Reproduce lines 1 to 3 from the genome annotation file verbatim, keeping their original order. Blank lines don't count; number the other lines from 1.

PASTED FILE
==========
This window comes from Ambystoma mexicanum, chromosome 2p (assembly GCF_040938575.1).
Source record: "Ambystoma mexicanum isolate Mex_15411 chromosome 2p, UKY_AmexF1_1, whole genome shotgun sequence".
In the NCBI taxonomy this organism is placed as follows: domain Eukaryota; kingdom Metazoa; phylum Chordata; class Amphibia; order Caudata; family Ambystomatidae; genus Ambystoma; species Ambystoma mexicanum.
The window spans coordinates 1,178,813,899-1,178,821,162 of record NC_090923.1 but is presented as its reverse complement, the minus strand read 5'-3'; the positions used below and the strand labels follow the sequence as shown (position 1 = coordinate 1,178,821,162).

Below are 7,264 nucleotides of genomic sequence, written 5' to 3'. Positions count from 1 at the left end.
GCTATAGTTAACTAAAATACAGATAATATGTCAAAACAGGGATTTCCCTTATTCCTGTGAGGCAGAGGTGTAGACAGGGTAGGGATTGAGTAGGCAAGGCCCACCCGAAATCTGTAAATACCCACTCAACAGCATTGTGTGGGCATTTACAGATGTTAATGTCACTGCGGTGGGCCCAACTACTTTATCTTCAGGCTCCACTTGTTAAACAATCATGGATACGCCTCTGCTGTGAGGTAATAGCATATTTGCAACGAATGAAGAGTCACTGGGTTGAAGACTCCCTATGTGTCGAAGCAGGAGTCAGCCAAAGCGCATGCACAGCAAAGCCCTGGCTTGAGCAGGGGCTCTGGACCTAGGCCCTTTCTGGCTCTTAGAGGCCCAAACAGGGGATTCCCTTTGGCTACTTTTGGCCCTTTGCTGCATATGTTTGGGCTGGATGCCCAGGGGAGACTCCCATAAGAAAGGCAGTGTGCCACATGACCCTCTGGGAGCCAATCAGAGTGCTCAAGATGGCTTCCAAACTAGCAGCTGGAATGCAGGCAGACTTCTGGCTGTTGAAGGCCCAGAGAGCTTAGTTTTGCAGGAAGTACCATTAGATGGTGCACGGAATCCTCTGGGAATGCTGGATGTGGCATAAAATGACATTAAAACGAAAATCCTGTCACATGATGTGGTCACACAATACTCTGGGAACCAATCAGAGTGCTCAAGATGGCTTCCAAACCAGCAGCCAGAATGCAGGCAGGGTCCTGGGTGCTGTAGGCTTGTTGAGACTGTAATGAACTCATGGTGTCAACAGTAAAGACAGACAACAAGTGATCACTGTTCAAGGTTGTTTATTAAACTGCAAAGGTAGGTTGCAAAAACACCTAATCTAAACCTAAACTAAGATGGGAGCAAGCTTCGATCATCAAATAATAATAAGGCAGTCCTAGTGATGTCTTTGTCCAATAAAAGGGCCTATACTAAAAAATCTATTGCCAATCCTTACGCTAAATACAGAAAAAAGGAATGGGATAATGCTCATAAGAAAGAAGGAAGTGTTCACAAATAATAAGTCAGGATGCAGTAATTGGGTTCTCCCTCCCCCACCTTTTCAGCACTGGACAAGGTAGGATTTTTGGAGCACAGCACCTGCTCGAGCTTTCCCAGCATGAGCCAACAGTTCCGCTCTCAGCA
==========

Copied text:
This window comes from Ambystoma mexicanum, chromosome 2p (assembly GCF_040938575.1).
Source record: "Ambystoma mexicanum isolate Mex_15411 chromosome 2p, UKY_AmexF1_1, whole genome shotgun sequence".
In the NCBI taxonomy this organism is placed as follows: domain Eukaryota; kingdom Metazoa; phylum Chordata; class Amphibia; order Caudata; family Ambystomatidae; genus Ambystoma; species Ambystoma mexicanum.